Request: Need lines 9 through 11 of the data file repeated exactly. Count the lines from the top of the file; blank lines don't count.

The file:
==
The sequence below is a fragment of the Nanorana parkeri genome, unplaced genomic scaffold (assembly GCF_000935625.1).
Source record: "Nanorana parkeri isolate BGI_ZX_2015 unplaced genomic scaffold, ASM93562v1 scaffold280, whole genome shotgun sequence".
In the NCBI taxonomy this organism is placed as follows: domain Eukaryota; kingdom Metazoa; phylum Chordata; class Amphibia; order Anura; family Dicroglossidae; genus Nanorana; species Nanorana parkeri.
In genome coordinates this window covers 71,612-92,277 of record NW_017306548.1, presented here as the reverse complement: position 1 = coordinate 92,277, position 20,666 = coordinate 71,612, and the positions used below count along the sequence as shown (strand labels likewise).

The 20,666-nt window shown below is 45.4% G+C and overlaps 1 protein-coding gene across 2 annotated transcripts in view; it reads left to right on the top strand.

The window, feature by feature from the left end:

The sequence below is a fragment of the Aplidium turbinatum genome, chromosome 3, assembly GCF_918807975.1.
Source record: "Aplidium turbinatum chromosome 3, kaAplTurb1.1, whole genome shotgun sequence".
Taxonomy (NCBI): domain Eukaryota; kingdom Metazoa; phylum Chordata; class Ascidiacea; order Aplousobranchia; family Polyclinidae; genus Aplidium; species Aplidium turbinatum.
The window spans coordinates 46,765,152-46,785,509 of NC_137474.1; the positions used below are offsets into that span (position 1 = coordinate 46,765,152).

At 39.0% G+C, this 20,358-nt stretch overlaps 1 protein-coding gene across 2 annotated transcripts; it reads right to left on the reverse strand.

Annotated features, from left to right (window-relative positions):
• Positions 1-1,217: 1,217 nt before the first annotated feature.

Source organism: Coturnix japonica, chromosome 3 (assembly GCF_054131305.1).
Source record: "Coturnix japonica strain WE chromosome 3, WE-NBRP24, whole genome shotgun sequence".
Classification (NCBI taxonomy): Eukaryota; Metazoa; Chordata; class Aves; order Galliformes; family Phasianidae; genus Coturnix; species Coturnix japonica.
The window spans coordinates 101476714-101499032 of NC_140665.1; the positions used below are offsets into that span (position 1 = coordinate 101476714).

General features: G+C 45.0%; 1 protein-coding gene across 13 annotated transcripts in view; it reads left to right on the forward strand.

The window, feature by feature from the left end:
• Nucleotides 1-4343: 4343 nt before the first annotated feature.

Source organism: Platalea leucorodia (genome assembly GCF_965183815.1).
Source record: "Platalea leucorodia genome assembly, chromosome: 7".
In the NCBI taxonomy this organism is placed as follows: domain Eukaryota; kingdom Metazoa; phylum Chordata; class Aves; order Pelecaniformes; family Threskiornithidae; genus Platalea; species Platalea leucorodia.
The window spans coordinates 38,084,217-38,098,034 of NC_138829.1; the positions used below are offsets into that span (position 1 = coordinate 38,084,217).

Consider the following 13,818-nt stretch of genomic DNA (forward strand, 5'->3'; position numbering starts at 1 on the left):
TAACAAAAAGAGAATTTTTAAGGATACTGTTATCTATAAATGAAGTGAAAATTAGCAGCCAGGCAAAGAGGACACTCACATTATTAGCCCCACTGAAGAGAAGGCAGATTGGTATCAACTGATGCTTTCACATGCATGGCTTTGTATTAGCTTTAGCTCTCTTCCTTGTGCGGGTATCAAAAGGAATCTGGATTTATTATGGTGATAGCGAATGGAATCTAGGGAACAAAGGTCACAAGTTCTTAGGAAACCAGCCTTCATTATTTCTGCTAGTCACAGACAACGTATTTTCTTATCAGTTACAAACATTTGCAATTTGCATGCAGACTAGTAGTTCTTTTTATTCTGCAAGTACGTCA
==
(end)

Taxonomy (NCBI): domain Eukaryota; kingdom Metazoa; phylum Chordata; class Ascidiacea; order Aplousobranchia; family Polyclinidae; genus Aplidium; species Aplidium turbinatum.
The window spans coordinates 46,765,152-46,785,509 of NC_137474.1; the positions used below are offsets into that span (position 1 = coordinate 46,765,152).

At 39.0% G+C, this 20,358-nt stretch overlaps 1 protein-coding gene across 2 annotated transcripts; it reads right to left on the reverse strand.